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May 29, 2014

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Thomas Farrington
Thomas Farrington, founder and president of the Prostate Health Education
Network

Boston-Based Group Uses Black Churches to Spread the Word About Prostate Cancer

The Prostate Health Education Network has partnered with churches in 16 cities

by Frederick H. Lowe
Staff Writer
NorthStar News & Analysis
 
The Prostate Health Education Network, a Boston-based organization that makes black men and their families aware of prostate cancer, will hold in June symposiums and church rallies nationwide about the disease, which is the second-leading cause of cancer deaths among African-American men, according to the American Cancer Society.

Thomas Farrington, president and founder of PHEN, said the symposiums and church rallies will be held at 16 churches.

The Symposiums Will Discuss A Wide-Range Of Issues
The symposiums, which will be held on Saturday, June 14th, will be attended by medical professionals who will discuss prostate cancer risks and treatment options. In addition, prostate cancer survivors will discuss the disease and there will be a prostate cancer roundtable, Farrington told The NorthStar News & Analysis.

The symposiums also address the needs of healthy men who are at high risk of prostate cancer; men newly diagnosed with the disease, men with advanced-stage prostate cancer, caregivers and family members.  In addition, the symposiums also will address the importance of faith in healing.

On June 15th, Father's Day, PHEN will hold church rallies at the 16 participating churches in which prostate cancer survivors and their families will discuss the disease. The Father's Day rallies will be incorporated into the churches Sunday services.

"We want to talk to the men and women about prostate cancer because the women will urge their husbands to get checked," Farrington said. The symposiums and church rallies will be held at each participating church.
 
Prostate Cancer Is Called An Epidemic In The Black Community
Farrington called prostate cancer an epidemic in the black community. The American Cancer Society reported in its booklet "Cancer Facts & Figures for African Americans—2011 to 2012" that well-established risk factors for prostate cancer are age, race and family history of the disease. African-American men and Jamaican men have the highest prostate cancer-incidence rates worldwide.

The American Cancer Society said prostate cancer is the leading cause of cancer cases among black men, ahead of lung and bronchus cancer and colon and rectum cancer.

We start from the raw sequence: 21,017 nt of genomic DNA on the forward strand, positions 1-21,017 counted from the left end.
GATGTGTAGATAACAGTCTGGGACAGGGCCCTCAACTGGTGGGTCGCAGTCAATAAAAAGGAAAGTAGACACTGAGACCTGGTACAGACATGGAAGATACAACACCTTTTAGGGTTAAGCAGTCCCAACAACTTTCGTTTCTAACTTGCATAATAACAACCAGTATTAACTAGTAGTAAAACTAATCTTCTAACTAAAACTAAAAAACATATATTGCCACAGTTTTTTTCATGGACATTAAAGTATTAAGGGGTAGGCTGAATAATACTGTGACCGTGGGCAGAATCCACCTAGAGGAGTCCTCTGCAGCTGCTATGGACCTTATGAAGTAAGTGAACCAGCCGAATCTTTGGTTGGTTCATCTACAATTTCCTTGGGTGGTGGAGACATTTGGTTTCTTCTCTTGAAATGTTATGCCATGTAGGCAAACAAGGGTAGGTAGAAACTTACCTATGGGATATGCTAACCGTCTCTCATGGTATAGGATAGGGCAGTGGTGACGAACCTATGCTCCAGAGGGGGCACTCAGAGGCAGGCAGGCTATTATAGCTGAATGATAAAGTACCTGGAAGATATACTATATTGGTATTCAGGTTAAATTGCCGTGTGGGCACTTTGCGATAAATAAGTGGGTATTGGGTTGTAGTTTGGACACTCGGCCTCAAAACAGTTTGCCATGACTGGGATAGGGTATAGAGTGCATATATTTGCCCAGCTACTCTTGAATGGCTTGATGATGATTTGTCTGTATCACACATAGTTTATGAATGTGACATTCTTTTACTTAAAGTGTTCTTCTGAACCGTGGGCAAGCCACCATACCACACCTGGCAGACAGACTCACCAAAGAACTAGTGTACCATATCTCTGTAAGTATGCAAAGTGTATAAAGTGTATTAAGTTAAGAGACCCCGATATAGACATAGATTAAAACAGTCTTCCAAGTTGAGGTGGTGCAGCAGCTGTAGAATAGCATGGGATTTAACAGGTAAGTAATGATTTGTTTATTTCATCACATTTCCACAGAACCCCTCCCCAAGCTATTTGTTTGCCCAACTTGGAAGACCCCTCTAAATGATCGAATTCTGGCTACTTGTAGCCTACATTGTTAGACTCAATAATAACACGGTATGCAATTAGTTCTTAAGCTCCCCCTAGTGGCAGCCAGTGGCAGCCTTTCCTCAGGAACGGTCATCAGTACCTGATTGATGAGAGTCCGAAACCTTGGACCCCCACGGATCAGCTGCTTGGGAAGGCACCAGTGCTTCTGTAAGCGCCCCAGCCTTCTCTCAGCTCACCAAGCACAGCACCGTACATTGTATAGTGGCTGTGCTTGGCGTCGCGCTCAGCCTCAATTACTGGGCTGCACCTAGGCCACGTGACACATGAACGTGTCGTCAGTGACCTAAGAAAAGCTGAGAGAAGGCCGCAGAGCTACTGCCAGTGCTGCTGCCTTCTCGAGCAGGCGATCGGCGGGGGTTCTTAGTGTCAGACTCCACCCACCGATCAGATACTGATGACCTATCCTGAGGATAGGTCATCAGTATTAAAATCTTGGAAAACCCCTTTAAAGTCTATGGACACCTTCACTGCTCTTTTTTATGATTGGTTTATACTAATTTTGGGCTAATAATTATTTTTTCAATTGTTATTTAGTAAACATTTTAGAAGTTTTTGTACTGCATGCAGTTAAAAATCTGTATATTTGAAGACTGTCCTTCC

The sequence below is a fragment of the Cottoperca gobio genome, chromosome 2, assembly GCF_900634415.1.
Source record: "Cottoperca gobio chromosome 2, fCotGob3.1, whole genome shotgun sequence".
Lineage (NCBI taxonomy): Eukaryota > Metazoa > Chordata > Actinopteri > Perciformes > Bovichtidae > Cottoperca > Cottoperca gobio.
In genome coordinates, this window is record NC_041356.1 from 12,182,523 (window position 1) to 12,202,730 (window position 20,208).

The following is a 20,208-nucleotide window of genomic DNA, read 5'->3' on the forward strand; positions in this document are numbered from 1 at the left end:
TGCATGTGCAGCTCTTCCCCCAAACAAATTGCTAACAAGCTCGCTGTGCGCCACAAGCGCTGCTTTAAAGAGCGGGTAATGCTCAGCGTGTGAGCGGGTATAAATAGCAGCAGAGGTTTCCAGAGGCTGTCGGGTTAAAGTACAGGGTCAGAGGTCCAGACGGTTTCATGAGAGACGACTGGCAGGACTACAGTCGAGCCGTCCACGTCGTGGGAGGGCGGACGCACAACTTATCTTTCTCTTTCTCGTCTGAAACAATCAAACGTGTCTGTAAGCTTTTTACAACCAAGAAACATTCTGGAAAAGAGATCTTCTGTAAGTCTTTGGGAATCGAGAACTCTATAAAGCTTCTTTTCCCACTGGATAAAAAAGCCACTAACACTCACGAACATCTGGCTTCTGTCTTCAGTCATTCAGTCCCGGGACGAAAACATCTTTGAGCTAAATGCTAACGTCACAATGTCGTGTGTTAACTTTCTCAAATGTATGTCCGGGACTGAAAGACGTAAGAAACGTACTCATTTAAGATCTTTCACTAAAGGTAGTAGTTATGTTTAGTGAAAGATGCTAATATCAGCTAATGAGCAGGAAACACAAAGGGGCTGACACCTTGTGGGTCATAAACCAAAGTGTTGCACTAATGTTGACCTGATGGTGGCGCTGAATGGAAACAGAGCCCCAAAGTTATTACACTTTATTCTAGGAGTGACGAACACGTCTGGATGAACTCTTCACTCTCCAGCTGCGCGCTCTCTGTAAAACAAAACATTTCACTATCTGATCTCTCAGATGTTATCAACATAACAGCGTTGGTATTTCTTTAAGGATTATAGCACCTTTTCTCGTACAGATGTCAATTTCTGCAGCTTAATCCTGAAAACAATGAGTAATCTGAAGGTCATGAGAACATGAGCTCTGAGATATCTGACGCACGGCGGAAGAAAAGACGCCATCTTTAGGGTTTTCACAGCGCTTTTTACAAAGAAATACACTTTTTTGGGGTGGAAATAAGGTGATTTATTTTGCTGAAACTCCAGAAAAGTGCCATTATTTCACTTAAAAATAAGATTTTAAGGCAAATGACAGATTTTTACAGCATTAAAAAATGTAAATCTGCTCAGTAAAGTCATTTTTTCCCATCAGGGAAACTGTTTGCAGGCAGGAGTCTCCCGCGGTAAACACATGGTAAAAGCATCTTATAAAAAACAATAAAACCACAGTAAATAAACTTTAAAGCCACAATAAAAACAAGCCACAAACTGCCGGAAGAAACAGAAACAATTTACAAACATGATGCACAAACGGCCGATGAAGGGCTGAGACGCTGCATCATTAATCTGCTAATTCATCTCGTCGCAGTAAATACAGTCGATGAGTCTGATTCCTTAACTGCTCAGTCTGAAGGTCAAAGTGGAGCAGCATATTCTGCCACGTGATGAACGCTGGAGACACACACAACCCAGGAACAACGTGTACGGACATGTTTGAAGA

Prostate cancer is a cancer that starts in the prostate gland. The prostate is a small, walnut-sized structure that makes up part of a man's reproductive system. It wraps around the urethra, the tube that carries urine out of the body. Some but not all the symptoms include straining when urinating, or not being able to empty all of the urine and blood in the urine or semen.

Clark Atlanta University and the Center for Cancer Research and Therapeutic Development reported that black men have the highest risk of developing prostate cancer, the highest risk of developing aggressive forms of prostate cancer and have the highest mortality rate from the disease.

Prostate cancer deaths, however, peaked among black men in 1993 and began to decline thereafter due to improved radiologic and surgical treatment, according to the American Cancer Society.

Many prominent individuals have urged black men to get checked for the disease. One of them is the Honorable Minister Louis Farrakhan of the Nation of Islam in Chicago. Minister Farrakhan has been diagnosed with prostate cancer.

Farrington, a 14-year prostate cancer survivor, said black men suffer from an aggressive form of prostate cancer, and they are five times more likely to die from the disease.

He added that prostate cancer has spread among African-American men because of lack knowledge about the disease, lack awareness about treatments available and a lack of access to health care.

Black men also have been reluctant to openly discuss having prostate cancer because some earlier treatments left them sexually impotent.

Both the symposiums and the Father's Day rally Against Prostate Cancer encourage black men to openly discuss the disease. The following churches are participating in the symposium and Father's Day rally:

  • Ben Hill United Methodist Church in Atlanta;
  • Sixth Avenue Baptist Church in Birmingham, Ala.;
  • Twelfth Baptist Church in Boston;
  • St. Luke Missionary Baptist Church in Chicago;
  • Friendship West Baptist Church in Dallas;
  • Union Baptist Church in Durham, N.C. ;
  • Reid Temple AME Church in Glenn Dale, Md.;
  • Greater Grant Memorial Church in Jacksonville, Fla.;
  • Greater Allen Cathedral AME Church in Jamaica, N.Y.;
  • Bethel AME Church of Los Angeles in Los Angeles;
  • First AME District Headquarters in Philadelphia;
  • Carver Memorial Presbyterian Church in Newport News, Va.;
  • Acts of Full Gospel Church in Oakland, Calif.;
  • St. Matthew Baptist Church in Raleigh, N.C.;
  • The St. Paul's Baptist Church in Richmond, Va.;
  • New Macedonia Missionary Baptist Church in Washington, D.C.

  • The Greater Allen Cathedral AME Church will hold is symposium on July 12, 2014, and Acts Full Gospel Church will hold its symposium on June 21.

    The host churches have a collective membership of more than 100,000.

    Anyone wishing to attend a symposium, may register online at www.rapcancer.org. The symposiums are free and open to the public.

    Farrington founded PHEN in 2003. This is the sixth year the organization has worked with churches to spread awareness about prostate cancer.

    "Our goal is to eliminate the prostate cancer disparity in the black community through a grassroots effort," he said.
     

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